Background: Ultrasound-guided serratus anterior plane block (USG-SAPB) has been used for pain management of patients undergoing modified radical mastectomy (MRM), but evidence supporting the adjuvant analgesic benefits is limited. We explored the efficacy and safety of preemptive use of different concentrations of dexmedetomidine and ropivacaine in USG-SAPB for patients undergoing MRM.
Patients and methods: Ninety-five female patients were randomly allocated to RD1 and RD2 groups. USG-SAPB was performed before anesthesia induction. Consumption of sufentanil, postoperative pain scores, and level of sedation were recorded 1–72 h postoperatively. Intraoperative hemodynamics, PACU length of stay, incidence of moderate-severe pain, one-time puncture success, block procedure time, time to first rescue analgesia, satisfaction scores of patients and surgeons, hospital length of stay, adverse events, the prevalence of chronic pain, and quality of postoperative functional recovery were recorded.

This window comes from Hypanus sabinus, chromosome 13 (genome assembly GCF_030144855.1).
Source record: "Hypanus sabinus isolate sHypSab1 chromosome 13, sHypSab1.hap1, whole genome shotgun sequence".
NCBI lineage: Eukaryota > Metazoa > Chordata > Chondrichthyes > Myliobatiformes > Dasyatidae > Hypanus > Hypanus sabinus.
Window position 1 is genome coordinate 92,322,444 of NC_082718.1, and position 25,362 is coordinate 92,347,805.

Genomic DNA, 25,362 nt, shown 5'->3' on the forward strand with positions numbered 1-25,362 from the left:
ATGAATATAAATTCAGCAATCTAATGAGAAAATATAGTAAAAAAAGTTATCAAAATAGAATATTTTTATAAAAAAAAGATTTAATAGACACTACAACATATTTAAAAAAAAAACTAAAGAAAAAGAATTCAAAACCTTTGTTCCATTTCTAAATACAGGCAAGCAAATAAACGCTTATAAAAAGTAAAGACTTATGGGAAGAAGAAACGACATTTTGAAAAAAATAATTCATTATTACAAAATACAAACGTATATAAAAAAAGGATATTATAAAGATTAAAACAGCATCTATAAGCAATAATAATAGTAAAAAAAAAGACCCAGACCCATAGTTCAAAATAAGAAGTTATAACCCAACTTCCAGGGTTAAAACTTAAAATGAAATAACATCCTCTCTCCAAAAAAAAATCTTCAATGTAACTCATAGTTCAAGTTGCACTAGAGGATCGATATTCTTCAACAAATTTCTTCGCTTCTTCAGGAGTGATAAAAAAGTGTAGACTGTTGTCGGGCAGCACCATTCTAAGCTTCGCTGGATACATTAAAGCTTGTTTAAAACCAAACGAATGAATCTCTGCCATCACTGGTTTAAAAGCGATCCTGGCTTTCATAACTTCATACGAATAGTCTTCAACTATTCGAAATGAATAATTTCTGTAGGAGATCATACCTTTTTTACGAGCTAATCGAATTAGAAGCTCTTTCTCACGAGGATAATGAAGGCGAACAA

Results: Dynamic VAS was significantly lower at 4, 8, and 12 h after surgery and sufentanil need was significantly lower at 4, 8, 12, 24, and 48 h after surgery in the RD2 group (P<0.05). The incidence of moderate-severe pain was significantly lower in the RD2 group (P<0.05). Time to first rescue analgesia was significantly longer in the RD2 group (P=0.047). Consumption of propofol, remifentanil, dexmedetomidine, use of vasoactive agents, and PACU length of stay (LOS) were significantly reduced in RD2 patients (P<0.05). There were no significant diﬀerences between the two groups with respect to procedural variables or satisfaction scores of patients and surgeons, and/or postoperative complications. The hospital LOS, global QoR-40, and prevalence of chronic pain were comparable.
Conclusions: Use of 1 μg/kg dexmedetomidine and ropivacaine in USG-SAPB can provide superior postoperative analgesia for patients undergoing MRM without additional adverse effects, and result in similar quality of postoperative functional recovery and prevalence of chronic pain.